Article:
In his first news interview about Indian Point’s license renewals since he took over in his new role earlier this year, William Mohl spoke with WAMC’s Allison Dunne about how he’s trying to putting more of a public face on the process.
William Mohl was named president of Entergy Wholesale Commodities in February. He has been with Entergy since 2002, most recently as CEO of Entergy Louisiana. Entergy Wholesale Commodities includes all of Entergy’s non-utility assets, and as part of his role, Mohl leads the license renewal effort for Indian Point Nuclear Power Plant, in Buchanan in Westchester County. While the position is not new, a certain focus is – more of a discussion with the public about the continued operation of Indian Point.
The license for Indian Point Three is due in 2015, for Indian Point Two, in September this year, though the plant will continue to operate until the Nuclear Regulatory Commission renders a decision, given there are more hearings to be held, likely appeals, and so on. Indian Point opponents, among them environmental and citizens groups along with various elected officials, have said the length of the license renewal process, and the hearings, signify they have the NRC’s ear. Entergy wants to ensure it has the public’s.
The NRC recently issued a green rating for safety performance for both of Indian Point’s reactors, meaning that inspection findings carried low-safety significance. Opponents then issued their own rating, giving failing grades to both the NRC and Indian Point. Entergy’s Mohl says Indian Point does meet requirements specified by the NRC, and it’s his job to both ensure that this compliance continues, and that the public knows it.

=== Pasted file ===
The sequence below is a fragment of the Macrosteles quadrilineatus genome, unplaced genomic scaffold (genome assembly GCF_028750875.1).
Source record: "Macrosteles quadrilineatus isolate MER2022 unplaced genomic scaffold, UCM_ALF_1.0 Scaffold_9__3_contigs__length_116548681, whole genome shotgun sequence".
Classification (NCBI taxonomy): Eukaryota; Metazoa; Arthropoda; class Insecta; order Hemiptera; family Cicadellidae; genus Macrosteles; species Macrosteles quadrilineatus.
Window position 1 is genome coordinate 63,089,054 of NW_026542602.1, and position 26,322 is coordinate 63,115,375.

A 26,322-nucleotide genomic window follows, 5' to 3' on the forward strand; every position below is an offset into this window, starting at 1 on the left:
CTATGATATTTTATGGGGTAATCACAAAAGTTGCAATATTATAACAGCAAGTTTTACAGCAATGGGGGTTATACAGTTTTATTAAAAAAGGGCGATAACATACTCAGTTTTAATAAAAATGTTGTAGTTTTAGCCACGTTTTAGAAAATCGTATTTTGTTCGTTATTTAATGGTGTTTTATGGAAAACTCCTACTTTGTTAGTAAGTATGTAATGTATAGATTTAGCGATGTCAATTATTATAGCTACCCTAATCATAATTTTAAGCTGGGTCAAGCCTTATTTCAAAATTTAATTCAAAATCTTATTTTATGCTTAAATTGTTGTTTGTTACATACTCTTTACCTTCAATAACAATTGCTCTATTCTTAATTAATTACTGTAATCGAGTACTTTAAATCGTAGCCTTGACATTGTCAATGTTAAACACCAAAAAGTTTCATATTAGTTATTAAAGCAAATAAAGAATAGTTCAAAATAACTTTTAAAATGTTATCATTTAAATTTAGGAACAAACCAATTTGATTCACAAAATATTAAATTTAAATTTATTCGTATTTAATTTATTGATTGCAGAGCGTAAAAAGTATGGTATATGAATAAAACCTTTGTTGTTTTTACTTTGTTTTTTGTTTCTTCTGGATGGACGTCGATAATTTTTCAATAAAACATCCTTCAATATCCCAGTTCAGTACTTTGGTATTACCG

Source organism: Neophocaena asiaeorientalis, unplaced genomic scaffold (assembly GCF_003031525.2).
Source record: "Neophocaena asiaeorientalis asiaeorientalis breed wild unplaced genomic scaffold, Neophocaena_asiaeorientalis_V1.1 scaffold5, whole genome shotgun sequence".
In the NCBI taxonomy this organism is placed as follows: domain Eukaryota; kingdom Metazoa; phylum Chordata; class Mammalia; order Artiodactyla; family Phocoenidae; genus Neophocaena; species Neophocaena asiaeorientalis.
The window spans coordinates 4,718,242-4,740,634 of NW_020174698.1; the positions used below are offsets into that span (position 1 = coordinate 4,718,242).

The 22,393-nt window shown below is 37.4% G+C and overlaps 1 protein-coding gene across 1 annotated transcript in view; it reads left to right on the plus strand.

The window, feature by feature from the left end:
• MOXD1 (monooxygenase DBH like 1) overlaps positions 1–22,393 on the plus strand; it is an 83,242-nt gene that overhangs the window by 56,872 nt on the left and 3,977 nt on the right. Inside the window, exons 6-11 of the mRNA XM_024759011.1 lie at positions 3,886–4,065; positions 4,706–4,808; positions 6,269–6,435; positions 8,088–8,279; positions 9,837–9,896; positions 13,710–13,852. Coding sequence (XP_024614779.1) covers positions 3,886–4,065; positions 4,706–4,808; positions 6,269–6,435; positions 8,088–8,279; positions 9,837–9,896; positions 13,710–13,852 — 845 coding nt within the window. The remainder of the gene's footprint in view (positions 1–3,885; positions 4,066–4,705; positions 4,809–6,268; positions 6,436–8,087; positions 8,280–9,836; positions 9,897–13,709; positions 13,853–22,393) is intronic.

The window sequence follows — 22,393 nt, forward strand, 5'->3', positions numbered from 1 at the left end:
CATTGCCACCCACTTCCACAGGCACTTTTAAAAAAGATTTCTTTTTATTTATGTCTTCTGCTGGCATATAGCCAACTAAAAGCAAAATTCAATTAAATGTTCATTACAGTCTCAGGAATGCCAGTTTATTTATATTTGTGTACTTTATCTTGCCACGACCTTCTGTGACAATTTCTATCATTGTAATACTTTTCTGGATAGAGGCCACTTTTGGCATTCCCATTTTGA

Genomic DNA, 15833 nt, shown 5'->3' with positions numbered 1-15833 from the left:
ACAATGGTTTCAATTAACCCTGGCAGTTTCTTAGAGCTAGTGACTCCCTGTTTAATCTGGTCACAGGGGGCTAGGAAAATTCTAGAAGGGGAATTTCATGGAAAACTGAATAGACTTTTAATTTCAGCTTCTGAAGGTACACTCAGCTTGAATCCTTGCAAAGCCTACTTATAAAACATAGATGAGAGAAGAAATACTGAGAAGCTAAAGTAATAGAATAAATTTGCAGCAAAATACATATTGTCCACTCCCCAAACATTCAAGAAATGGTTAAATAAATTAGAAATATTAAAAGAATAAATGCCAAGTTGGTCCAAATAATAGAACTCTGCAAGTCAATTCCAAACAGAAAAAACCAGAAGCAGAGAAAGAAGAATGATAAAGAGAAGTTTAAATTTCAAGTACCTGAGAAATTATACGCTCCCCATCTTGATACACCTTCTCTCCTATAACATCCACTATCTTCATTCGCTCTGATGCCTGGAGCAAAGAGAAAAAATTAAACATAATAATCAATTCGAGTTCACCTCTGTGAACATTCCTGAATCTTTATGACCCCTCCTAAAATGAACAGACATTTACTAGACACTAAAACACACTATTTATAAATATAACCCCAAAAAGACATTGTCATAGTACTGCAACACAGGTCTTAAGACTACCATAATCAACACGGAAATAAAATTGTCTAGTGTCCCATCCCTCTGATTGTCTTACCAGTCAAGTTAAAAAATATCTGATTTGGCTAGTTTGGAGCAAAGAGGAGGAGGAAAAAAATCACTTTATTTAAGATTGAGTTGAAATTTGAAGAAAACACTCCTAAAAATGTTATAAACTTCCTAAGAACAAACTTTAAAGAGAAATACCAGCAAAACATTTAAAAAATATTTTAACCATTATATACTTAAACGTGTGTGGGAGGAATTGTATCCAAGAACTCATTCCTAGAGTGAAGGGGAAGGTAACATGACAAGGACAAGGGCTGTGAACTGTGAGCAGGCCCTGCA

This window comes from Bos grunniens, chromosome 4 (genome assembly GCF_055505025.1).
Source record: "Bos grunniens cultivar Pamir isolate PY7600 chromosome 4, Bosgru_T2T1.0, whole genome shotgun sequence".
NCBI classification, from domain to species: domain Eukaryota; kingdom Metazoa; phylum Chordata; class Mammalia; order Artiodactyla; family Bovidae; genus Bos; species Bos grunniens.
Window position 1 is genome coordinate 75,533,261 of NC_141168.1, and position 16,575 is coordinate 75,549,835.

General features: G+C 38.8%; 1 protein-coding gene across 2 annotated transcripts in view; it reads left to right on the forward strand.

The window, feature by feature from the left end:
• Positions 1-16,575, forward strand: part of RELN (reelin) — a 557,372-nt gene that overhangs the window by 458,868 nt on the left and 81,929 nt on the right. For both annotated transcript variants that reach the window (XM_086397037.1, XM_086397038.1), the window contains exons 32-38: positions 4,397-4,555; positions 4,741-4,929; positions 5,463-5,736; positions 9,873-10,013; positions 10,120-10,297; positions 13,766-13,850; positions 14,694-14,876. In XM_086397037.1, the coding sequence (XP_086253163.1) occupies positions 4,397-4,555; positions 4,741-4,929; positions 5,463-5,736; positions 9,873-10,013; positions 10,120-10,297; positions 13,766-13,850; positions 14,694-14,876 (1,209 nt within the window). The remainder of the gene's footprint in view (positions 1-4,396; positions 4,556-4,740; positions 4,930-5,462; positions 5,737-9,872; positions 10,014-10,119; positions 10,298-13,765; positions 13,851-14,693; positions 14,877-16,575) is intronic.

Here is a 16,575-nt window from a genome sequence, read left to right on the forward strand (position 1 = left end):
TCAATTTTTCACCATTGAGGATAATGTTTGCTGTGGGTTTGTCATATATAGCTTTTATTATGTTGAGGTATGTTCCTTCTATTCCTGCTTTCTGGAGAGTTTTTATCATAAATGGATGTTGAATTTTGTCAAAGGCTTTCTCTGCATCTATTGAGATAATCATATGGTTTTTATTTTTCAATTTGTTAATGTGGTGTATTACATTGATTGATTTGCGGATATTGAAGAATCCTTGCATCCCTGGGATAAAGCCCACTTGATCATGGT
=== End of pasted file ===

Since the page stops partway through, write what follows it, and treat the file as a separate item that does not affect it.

Opponents have voiced concerns over a number of issues, including earthquake risk, and the current evacuation plans and planning zones. Much of the oversight on many of these issues resides with the NRC, as Mohl explains.
Another concern has been any leakage from spent fuel pools into the ground and Hudson River. Entergy officials say there is currently no indication of leakage from spent fuel pools on site, that any issues from years ago have been remedied, and there are groundwater monitoring wells around the site.
The license renewals for Indian Point Two and Three would allow the plans to operate another 20 years each.